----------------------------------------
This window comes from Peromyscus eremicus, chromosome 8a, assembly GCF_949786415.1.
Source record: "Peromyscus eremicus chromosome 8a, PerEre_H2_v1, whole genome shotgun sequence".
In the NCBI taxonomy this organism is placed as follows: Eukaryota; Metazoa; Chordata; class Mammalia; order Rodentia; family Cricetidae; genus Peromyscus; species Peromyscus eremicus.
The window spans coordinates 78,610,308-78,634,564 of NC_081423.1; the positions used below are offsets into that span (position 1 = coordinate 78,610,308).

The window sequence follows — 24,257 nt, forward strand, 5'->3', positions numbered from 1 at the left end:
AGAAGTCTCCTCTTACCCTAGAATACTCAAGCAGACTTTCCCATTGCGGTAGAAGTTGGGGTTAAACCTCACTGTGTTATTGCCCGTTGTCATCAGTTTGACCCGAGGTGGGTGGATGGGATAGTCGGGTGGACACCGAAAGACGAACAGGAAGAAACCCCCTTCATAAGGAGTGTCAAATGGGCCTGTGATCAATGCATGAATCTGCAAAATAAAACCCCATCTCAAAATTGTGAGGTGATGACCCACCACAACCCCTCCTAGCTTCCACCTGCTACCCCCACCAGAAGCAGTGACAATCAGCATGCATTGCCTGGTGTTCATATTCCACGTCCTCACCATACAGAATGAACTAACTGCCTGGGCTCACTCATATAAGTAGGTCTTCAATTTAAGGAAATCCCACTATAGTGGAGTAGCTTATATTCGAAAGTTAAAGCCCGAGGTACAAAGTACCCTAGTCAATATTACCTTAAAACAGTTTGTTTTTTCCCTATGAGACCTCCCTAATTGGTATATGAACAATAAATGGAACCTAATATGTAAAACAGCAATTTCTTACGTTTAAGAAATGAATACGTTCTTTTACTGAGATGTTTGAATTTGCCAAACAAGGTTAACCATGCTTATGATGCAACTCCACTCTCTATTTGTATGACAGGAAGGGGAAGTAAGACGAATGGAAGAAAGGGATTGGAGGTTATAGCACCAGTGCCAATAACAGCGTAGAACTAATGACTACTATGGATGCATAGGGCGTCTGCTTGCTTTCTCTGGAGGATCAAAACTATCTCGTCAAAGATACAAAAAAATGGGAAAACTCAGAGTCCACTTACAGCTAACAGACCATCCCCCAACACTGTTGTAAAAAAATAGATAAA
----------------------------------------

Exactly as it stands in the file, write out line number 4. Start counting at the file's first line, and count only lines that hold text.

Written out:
The window spans coordinates 78,610,308-78,634,564 of NC_081423.1; the positions used below are offsets into that span (position 1 = coordinate 78,610,308).